A rare multimillion-dollar violin, reputedly made by Stradivarius and once owned by Liberace.

The aging mob hit man who hid it in the attic of his vacation home before he was locked up and placed under the tightest security the U.S prison system can muster.

And a corrupt prison chaplain, who allegedly broke the law to try to help the mobster recover the valuable instrument before authorities could find it.

It might sound like a plot rejected by “The Sopranos.”

But every so often Chicago’s federal courthouse serves up a real life drama so unlikely that even the most shameless Hollywood scriptwriter would cringe at its contrivance.

And on Wednesday, the long-awaited trial of 66-year-old Catholic priest Eugene Klein promises to be just such a show.

GUILTY PLEA: Priest faces up to five years for helping mob killer

Prosecutors allege Klein — the former prison chaplain at the Federal Penitentiary in Springfield, Mo., — acted as a secret messenger for feared and prolific killer Frank Calabrese Sr., delivering notes the mob boss had written in solitary confinement, then hidden inside religious books, to an associate on the outside.

Together with that associate, Klein plotted to snatch back the violin and sell it, the feds allege. They say Klein “confessed” and gave them a note Calabrese had passed him through the slot in his prison cell door, describing how to find the hidden violin at his Wisconsin vacation home.

“Be sure to have a little flashlight with you so you can see,” the note said. “Make a right when you go into that little pull-out door. Go all the way to the wall. That is where the violin is.”

Klein doesn’t dispute that he passed on the messages for Calabrese, who died in prison in 2012. But his attorney, Thomas Durkin, has ridiculed the case. He questions whether the violin, which has never been recovered, ever existed in the first place. And he hopes to convince U.S. District Judge John Darrah at what’s expected to be a four-day bench trial that Klein didn’t conspire to violate the strict prison rules under which Calabrese was being held.

Convicted at the landmark 2007 “Family Secrets” mob trial, Calabrese, then 70, was sentenced to life behind bars and ordered to pay $4 million in restitution to the families of his victims by a judge who said he was responsible for 13 mob hits. The government seized his homes in Oak Brook and Williams Bay, Wis., and held him under “special administrative measures,” an extreme form of solitary confinement typically reserved for the most dangerous terrorists and organized crime figures.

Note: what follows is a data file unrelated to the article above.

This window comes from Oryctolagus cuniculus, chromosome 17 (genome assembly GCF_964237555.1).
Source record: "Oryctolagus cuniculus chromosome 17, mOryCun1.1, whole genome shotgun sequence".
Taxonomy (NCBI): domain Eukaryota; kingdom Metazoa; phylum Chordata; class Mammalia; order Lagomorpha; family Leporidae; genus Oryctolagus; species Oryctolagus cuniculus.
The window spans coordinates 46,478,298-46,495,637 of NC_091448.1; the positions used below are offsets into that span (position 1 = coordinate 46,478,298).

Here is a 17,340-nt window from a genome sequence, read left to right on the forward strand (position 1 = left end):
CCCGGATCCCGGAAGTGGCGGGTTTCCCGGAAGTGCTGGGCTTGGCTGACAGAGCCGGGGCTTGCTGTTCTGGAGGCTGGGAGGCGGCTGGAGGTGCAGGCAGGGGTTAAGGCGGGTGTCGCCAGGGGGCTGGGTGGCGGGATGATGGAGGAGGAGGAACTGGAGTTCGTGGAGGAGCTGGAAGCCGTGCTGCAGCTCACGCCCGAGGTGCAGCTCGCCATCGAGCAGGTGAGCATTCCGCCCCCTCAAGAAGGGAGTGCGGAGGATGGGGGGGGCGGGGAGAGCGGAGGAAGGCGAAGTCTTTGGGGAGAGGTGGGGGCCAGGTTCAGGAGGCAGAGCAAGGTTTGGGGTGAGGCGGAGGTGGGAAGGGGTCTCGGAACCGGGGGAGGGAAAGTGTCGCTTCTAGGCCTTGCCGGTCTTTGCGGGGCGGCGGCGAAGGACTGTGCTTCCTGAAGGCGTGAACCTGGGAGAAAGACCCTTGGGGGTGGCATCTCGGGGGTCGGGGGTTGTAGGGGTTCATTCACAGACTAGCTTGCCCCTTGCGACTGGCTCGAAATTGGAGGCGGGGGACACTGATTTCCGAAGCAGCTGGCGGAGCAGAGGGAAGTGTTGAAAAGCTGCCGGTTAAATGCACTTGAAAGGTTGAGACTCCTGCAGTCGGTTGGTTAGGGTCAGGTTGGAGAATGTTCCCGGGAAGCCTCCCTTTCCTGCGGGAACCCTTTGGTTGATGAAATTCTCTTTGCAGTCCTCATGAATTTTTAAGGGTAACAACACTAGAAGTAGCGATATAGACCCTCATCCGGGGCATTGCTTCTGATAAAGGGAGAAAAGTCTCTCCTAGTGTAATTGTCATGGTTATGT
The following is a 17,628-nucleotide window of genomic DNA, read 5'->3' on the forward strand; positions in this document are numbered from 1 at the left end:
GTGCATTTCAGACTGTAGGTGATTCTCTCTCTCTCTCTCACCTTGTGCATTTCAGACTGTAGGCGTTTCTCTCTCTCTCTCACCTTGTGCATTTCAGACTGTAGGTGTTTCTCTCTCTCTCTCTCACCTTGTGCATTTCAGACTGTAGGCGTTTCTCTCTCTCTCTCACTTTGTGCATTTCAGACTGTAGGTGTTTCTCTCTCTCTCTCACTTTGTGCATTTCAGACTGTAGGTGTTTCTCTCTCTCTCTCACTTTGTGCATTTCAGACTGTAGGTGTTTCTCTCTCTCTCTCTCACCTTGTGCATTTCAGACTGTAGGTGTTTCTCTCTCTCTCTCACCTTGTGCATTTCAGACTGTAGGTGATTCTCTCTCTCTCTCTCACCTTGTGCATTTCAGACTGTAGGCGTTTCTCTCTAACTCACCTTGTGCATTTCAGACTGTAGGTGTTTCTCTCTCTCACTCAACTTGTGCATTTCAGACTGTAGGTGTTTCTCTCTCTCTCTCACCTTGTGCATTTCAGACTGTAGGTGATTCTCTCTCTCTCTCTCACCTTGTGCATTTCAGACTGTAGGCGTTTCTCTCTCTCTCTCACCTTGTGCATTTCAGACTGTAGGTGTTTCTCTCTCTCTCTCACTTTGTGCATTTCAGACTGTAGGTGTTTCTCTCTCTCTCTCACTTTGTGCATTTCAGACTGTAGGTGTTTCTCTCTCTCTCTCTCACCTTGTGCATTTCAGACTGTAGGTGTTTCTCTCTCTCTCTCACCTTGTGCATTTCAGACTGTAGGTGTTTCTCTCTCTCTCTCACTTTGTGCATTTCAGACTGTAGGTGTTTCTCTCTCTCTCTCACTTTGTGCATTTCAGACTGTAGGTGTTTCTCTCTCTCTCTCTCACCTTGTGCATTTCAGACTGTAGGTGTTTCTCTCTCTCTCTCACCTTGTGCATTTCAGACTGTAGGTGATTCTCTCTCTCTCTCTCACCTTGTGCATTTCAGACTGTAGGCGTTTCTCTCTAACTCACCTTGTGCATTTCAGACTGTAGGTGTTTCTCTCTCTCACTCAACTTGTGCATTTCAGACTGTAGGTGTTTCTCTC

His contact with the outside world was limited to legal discussions with his attorney, closely monitored meetings with a select group of close relatives, and Klein.

As the prison chaplain, the feds say, Klein knew the rules. But in March 2011 he was caught on a security camera pocketing what he said was a candy bar that Calabrese had passed him through the slot in his cell door. Challenged by the feds, he “confessed,” shared the note about the violin and said he had met with an associate of Calabrese’s at a restaurant called “Zsa Zsa’s” in Barrington, the feds say.

At that meeting, Klein told the associate that Calabrese had told him the violin was a Stradivarius worth millions that at one time had belonged to Liberace, that Liberace’s lover had sold the violin, and that “somehow Calabrese had ended up with it,” the feds allege.

Though they offered no explanation for how Calabrese got the violin, he was known to take things of value from people who owed him money.

But Klein’s alleged plot to recover the violin was challenging because the vacation home was being sold to pay Calabrese’s victims, the feds say. Klein and the associate allegedly planned to pose as potential buyers so that they could take a “tour” of the property, then distract a realtor for long enough to grab the violin and run.

When the house sold before they could carry out the plot, he considered trying to actually buy the house himself, the feds say. The pair allegedly believed the violin was worth as much as $26 million, some of which Klein planned to use to hire an attorney for Calabrese, and some of which he allegedly intended to keep for himself.

Durkin, though, this week dismissed the $26 million valuation as something Calabrese’s associate had seen on television.  And he wrote in a court filing that “the very existence” of the violin “is anyone’s guess.”

A search by federal agents of Calabrese’s Oak Brook home in 2010, however, did uncover a secret basement compartment filled with cash and jewelry worth more than $1 million, and a certificate for a 1764 violin, described as a “Stradivari” but made by the lesser Giuseppe Antonio Artalli, not Stradivarius.

Klein, who is in poor health and walks with a stick, buried his mother last week. He faces up to 10 years in prison, if convicted.